The 1st Special Operations Wing here deployed two MC-130H Combat Talon IIs from the 15th Special Operations Squadron and one MC-130P Combat Shadow from the 9th Special Operations Squadron Jan. 13 in support of humanitarian operations in Haiti. The 12th Reconnaissance Squadron here launched an RQ-4 Global Hawk unmanned aircraft from Beale Air Force Base Jan. 13 to assist with the humanitarian aid mission in Haiti. The squadron received the short-notice mission from U.S. Southern Command officials to provide imagery to assist in the continuing relief efforts.

Haiti's government handed over to the United States temporary control of its airport in the capital of Port-au-Prince to help relief efforts in the quake-stricken island nation. Initially the airport was only getting about 30 or 40 aircraft in a day. By 20 January the field was up to close to 130 a day, and working the allocation of those aircraft very carefully. To date, of all the lift that had been in there, the United States military had only used about 28 percent of the lift on the ground. The other 72 percent has gone to NGOs, PVOs, U.N., and other U.S. government agencies.

As the Navy component command of U.S. Southern Command, NAVSO's mission is to direct U.S. Naval forces operating in the Caribbean, Central and South American regions and interact with partner nation navies within the maritime environment. A Navy P-3 Orion aircraft from the Patrol Squadron (VP) 26 detachment operating from Cooperative Security Location (CSL) Comalapa, El Salvador, conducted aerial surveys of the area affected by the earthquake.

USS Carl Vinson (CVN 70) was ordered to deploy to Haiti to conduct Humanitarian Assistance / Disaster Response (HA/DR) missions Jan. 13. The USS Carl Vinson was on a training mission when it was ordered to Haiti to support the effort. Vinson was underway in the Atlantic Ocean, and briefly loitered off the coast of Mayport to receive equipment and supplies. The Nimitz-class aircraft carrier USS Carl Vinson (CVN 70) with embarked Carrier Air Wing (CVW) 17 began humanitarian and disaster relief operations Jan. 15 after arriving on station Thursday. Additionally, USS Normandy (CG 60) and USS Underwood (FFG 36) deployed from their homeports and stand ready to assist, while USNS Comfort (T-AH-20), homeported in Baltimore, Md., is preparing to get underway, if required. USS Higgins (DDG 76) based out of Naval Station San Diego would arrive on station off the coast of Haiti to provide afloat logistical services for the Coast Guard helicopters.

USNS Grasp (T-ARS 51) arrived in Haiti Jan. 18 and began coordinated joint diving operations in the port of Port-au-Prince in support of Operation Unified Response. Grasp, a Military Sealift Command (MSC) rescue and salvage vessel, began dive operations with embarked U.S. Army's 544th Engineer Dive Team to assess the damage to the port facilities in order to reopen them for operations, allowing relief supplies and personnel additional access to provide aid. USS Bataan (LHD 5) embarked with Marines from the 22nd Marine Expeditionary Unit (MEU 22), USS Fort McHenry (LSD 43), and USS Carter Hall (LSD 50) were ordered to get underway as soon as possible. The 22nd Marine Expeditionary Unit (MEU) began onloading approximately 1,700 personnel and their equipment aboard the ships of the Bataan Amphibious Relief Mission Jan. 15 to aid the people of Haiti. Bataan was the first Navy ship on-scene in 2005 after Hurricane Katrina, a category-4 hurricane, made landfall. The ship spent 19 days supporting the relief efforts by moving more than 1,600 people to safety and delivering more than 160,000 pounds of supplies to the Gulf Coast of the United States. The 22nd MEU consists of its Command Element; Battalion Landing Team 3rd Battalion, 2nd Marine Regiment; Combat Logistics Battalion 22; and Marine Heavy Helicopter Squadron 461 (Reinforced). The 22nd Marine Expeditionary Unit, embarked aboard the amphibious ship USS Bataan and composed of more than 2,200 Marines was scheduled to arrive in Haiti on Jan. 18 with heavy-lift and earth-moving equipment and additional medical-support capabilities.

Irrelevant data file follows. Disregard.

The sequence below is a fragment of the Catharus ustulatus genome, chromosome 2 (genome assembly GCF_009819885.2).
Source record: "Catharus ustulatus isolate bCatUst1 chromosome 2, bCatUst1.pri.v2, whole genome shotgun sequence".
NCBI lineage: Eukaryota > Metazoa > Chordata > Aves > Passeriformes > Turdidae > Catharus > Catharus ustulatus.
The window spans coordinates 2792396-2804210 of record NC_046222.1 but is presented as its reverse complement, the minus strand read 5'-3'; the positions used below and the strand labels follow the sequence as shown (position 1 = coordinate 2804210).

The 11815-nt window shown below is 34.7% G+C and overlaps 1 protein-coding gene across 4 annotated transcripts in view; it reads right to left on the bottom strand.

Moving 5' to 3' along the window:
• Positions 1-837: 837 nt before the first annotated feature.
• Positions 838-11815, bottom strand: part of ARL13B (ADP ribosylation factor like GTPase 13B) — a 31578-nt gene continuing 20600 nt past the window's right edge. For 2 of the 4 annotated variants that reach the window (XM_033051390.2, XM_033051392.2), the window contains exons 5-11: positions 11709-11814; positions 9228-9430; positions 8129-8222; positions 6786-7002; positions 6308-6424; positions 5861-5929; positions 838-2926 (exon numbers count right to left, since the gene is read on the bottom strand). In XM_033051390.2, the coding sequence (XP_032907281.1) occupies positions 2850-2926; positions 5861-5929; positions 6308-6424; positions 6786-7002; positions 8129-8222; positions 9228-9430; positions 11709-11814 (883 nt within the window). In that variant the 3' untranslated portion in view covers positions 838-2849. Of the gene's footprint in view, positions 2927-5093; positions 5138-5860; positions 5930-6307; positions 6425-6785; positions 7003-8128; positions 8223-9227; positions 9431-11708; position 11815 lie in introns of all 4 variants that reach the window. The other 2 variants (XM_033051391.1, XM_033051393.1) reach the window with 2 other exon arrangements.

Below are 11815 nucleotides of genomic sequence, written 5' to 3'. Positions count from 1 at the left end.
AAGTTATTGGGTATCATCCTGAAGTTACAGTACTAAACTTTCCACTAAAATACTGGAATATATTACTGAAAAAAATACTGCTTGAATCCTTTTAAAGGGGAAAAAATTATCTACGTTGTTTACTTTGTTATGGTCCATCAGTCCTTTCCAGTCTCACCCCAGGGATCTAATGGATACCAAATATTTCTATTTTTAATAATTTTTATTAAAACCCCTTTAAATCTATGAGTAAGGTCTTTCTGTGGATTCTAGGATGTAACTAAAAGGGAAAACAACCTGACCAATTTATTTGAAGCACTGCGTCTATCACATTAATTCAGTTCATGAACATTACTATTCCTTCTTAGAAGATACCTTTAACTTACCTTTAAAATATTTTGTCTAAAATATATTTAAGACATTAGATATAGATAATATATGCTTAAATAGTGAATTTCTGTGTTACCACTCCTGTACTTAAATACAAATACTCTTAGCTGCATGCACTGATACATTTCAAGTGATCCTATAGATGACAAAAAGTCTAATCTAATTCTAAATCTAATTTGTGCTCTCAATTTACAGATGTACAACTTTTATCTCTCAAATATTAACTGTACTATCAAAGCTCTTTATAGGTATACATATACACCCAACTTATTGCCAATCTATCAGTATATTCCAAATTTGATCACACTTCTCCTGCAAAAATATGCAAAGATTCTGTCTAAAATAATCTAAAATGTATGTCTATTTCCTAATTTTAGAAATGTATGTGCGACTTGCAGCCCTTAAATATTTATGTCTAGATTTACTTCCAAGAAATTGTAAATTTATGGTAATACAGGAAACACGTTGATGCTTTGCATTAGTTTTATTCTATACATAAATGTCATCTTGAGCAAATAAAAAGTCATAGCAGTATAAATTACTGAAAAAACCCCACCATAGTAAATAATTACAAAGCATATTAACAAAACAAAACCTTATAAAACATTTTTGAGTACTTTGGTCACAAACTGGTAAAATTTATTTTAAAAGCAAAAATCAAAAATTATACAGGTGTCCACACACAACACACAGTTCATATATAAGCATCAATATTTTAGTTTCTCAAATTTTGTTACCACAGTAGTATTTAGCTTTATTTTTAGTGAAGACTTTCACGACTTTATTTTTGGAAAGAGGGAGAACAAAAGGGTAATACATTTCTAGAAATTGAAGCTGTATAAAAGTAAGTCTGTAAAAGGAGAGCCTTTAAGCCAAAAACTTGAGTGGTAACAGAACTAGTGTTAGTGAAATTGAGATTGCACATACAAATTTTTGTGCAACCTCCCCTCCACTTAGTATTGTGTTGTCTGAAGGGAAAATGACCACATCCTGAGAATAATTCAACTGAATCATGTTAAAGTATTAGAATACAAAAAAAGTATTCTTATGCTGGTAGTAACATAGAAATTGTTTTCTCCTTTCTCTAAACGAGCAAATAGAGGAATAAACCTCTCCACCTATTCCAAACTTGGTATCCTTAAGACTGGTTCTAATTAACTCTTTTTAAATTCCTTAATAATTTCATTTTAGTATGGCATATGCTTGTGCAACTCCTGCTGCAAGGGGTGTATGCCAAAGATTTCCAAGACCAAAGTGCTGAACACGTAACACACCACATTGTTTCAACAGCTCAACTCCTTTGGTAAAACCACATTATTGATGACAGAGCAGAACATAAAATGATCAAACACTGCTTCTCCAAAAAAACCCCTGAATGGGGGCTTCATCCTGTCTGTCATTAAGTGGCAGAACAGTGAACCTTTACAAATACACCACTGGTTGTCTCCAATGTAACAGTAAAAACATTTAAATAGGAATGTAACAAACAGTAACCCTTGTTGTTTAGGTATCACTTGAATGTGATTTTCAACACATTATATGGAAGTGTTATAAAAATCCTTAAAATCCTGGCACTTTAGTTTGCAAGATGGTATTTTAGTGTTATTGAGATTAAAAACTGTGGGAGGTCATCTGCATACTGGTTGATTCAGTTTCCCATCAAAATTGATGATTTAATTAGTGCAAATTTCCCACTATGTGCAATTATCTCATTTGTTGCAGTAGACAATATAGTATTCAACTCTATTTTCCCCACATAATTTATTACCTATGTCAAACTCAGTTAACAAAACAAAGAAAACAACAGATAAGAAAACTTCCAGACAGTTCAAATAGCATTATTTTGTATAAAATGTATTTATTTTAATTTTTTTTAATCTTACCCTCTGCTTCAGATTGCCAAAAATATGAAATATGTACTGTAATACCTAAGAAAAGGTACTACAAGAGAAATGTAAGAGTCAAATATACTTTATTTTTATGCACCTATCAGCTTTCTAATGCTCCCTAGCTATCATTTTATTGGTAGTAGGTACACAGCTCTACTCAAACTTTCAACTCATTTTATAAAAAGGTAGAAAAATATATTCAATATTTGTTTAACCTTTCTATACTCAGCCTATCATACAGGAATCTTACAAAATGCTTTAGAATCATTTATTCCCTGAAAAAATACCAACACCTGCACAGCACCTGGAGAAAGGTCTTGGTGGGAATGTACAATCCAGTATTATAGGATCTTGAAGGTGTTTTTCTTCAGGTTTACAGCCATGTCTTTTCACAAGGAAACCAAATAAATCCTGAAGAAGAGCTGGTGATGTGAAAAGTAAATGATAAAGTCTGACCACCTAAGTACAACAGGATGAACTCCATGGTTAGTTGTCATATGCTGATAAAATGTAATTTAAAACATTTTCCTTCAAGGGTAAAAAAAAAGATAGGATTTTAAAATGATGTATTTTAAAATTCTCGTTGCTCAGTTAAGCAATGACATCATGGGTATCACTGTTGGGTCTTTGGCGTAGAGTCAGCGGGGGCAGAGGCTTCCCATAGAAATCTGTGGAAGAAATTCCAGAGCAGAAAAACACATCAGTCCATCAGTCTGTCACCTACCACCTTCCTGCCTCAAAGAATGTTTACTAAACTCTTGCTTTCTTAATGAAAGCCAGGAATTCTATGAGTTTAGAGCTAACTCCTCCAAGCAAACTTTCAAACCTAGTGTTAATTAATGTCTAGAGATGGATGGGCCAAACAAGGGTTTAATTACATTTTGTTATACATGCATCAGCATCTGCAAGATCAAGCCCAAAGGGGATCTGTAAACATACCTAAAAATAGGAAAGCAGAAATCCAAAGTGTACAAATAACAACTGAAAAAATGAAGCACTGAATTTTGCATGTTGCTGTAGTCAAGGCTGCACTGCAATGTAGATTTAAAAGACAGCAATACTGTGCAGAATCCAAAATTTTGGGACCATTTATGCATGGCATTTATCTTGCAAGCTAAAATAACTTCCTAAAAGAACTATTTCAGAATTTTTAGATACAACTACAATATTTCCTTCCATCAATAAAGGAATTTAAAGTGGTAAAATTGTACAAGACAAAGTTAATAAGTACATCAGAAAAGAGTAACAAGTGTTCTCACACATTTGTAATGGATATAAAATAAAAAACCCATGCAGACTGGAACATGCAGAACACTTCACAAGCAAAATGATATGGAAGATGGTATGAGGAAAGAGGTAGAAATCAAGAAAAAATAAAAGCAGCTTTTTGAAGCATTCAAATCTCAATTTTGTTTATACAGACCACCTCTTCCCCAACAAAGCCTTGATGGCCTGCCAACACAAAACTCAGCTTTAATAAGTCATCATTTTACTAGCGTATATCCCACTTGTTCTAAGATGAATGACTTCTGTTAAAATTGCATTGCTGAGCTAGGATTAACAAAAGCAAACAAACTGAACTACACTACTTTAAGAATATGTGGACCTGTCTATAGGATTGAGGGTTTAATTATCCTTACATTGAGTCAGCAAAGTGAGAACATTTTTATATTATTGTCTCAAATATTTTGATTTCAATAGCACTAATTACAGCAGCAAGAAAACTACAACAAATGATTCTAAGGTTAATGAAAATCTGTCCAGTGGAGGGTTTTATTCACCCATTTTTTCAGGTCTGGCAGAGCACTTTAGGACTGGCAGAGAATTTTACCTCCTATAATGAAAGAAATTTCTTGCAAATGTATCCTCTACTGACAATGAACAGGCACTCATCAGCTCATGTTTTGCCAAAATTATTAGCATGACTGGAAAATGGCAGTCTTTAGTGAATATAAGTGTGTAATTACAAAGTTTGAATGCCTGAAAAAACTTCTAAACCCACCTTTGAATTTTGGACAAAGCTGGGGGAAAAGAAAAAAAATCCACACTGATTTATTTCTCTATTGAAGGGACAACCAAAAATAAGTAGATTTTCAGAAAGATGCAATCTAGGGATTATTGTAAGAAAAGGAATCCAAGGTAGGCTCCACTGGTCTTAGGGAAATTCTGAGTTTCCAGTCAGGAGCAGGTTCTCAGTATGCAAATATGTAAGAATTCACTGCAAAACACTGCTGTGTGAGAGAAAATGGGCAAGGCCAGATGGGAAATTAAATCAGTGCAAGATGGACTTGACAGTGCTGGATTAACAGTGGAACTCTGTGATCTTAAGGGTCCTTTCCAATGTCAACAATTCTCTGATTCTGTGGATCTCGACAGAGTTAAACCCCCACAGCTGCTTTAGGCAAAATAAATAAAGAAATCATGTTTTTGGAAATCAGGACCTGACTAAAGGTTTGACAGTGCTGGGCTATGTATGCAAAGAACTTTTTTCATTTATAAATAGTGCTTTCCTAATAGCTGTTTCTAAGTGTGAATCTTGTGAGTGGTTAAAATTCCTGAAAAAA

As of 21 January 2010 it was reported that another 4,000 U.S. troops wre bound to Haiti to take part in the relief effort, brining the total number involved to more than 16,000. The Nassau Amphibious Ready Group, including an assault ship and several transport ships, was originally supposed to deploy to the Mediterranean, before being ordered Monday to hold for a new destination in Haiti. The approximately 2,200 Marines and 1,800 Sailors will conduct humanitarian missions. The NAS ARG departed Norfolk, Va., Jan. 18, for a regularly scheduled deployment to the 5th and 6th Fleet areas of responsibility, but had been ordered to proceed to Haiti after completing its onload of the Marines of the 24 MEU in Morehead City, NC. The 24th Marine Expeditionary Unit includes a Ground Combat Element, Battalion Landing Team, 1st Battalion 9th Marines Regiment; Aviation Combat Element, Marine Medium Tiltrotor Squadron 162 (Reinforced); Logistics Combat Element, Combat Logistics Battalion 24; and its Command Element.

Basic services in Haiti are extremely limited and are estimated to be insufficient to support sustained military operations for a sizable force. There are limited assets which can be drawn upon for initial reconnaissance and deployment operations, but will quickly have to be augmented for main body troop deployment. A fairly robust services industry, primarily non-technical, exists in neighboring Dominican Republic that can be exploited if necessary. Services that can be counted to support military operations include: unskilled labor, express courier services, and airport support operations. Services with limited availability that could have military application include: lodging, stevedores, freight forwarding, drivers, construction equipment, trash removal and disposal, laundry, bulk cleaning, welding and metal fabrication, port support operations, construction, and interpreters. Services that cannot be counted on include: hazardous waste handling and disposal, packing and crating, architectural engineering, refrigeration, mortuary services, business machines, info technology services, photo and imagery services, demining operations, and railroad services.